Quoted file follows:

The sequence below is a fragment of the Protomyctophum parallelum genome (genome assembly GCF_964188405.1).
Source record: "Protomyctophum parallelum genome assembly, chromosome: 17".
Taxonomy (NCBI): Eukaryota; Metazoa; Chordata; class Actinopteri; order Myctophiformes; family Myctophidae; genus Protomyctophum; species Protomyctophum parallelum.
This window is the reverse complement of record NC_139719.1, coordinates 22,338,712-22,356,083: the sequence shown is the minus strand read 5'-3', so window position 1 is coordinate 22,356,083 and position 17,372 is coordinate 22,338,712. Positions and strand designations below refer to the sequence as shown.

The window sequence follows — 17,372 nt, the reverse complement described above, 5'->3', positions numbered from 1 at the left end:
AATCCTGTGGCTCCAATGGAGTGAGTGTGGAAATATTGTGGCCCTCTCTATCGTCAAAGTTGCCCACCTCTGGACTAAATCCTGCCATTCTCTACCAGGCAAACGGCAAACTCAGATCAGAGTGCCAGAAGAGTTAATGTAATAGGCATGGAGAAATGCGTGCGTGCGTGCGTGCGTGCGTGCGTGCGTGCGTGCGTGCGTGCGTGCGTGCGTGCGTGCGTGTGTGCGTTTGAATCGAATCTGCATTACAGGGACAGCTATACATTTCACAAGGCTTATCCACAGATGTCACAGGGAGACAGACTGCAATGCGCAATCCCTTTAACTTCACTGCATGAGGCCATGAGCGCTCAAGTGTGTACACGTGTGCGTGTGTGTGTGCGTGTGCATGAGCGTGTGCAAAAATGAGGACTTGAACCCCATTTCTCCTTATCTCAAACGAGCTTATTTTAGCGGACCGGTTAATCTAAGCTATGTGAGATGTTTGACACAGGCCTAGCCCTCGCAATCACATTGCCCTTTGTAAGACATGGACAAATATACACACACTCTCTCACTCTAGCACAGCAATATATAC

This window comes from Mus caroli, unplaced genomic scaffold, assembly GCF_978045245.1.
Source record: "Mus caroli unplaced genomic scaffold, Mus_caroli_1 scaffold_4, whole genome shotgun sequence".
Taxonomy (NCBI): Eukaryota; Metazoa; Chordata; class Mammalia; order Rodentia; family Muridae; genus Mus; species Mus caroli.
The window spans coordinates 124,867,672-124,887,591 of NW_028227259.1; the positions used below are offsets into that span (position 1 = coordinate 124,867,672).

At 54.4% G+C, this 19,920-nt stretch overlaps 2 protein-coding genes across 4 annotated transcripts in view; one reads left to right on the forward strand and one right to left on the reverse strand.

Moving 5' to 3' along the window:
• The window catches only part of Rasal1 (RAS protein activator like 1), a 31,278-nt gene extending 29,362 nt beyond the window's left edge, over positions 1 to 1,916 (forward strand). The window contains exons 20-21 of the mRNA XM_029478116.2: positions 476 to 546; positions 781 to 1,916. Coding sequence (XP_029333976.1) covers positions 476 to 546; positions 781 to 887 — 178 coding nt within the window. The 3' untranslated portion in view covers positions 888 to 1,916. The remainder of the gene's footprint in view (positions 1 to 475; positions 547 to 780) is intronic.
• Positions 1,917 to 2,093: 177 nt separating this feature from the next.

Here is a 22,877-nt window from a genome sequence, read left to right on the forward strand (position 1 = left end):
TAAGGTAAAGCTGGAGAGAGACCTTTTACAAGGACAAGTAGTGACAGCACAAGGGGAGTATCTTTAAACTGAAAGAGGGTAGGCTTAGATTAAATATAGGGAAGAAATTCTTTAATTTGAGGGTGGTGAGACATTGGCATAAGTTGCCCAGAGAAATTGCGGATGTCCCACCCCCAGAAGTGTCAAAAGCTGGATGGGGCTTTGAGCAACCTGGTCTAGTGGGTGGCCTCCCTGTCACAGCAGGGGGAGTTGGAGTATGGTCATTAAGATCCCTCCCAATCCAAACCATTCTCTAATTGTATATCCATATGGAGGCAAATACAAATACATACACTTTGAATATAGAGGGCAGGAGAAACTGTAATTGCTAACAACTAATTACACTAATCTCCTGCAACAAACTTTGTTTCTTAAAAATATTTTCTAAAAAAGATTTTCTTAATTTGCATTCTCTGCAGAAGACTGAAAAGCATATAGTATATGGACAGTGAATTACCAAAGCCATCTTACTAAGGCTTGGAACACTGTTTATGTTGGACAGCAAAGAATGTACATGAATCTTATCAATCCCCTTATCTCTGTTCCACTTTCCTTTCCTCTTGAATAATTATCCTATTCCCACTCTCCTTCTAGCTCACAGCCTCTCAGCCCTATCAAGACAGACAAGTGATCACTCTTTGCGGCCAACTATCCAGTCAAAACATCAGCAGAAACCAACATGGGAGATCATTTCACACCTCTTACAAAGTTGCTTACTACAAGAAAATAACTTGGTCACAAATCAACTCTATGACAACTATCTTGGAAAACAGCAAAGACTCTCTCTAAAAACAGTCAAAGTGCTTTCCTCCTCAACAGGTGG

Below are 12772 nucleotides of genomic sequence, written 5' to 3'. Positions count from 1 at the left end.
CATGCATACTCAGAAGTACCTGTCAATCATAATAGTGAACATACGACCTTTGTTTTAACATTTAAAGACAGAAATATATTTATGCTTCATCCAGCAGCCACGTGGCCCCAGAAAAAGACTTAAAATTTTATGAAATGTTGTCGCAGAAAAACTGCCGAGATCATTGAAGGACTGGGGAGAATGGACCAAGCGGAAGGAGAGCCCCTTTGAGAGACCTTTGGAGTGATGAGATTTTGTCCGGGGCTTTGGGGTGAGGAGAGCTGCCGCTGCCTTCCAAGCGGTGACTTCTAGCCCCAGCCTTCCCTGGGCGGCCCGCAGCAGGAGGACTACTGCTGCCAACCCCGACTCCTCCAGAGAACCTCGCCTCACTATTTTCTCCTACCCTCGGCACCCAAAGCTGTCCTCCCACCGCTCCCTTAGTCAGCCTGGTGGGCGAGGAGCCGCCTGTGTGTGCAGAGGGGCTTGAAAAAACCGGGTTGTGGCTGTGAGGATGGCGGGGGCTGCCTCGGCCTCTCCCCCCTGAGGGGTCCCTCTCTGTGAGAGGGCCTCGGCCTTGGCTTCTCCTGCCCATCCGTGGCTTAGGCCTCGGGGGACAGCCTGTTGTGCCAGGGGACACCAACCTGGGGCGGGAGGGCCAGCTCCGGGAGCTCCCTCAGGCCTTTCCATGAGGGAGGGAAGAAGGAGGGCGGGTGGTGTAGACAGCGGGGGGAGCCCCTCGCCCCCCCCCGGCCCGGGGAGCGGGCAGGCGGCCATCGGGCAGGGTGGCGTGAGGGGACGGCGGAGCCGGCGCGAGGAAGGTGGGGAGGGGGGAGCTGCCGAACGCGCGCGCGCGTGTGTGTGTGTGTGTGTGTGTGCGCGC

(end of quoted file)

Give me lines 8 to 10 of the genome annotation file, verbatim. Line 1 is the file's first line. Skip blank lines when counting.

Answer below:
Source record: "Mus caroli unplaced genomic scaffold, Mus_caroli_1 scaffold_4, whole genome shotgun sequence".
Taxonomy (NCBI): Eukaryota; Metazoa; Chordata; class Mammalia; order Rodentia; family Muridae; genus Mus; species Mus caroli.
The window spans coordinates 124,867,672-124,887,591 of NW_028227259.1; the positions used below are offsets into that span (position 1 = coordinate 124,867,672).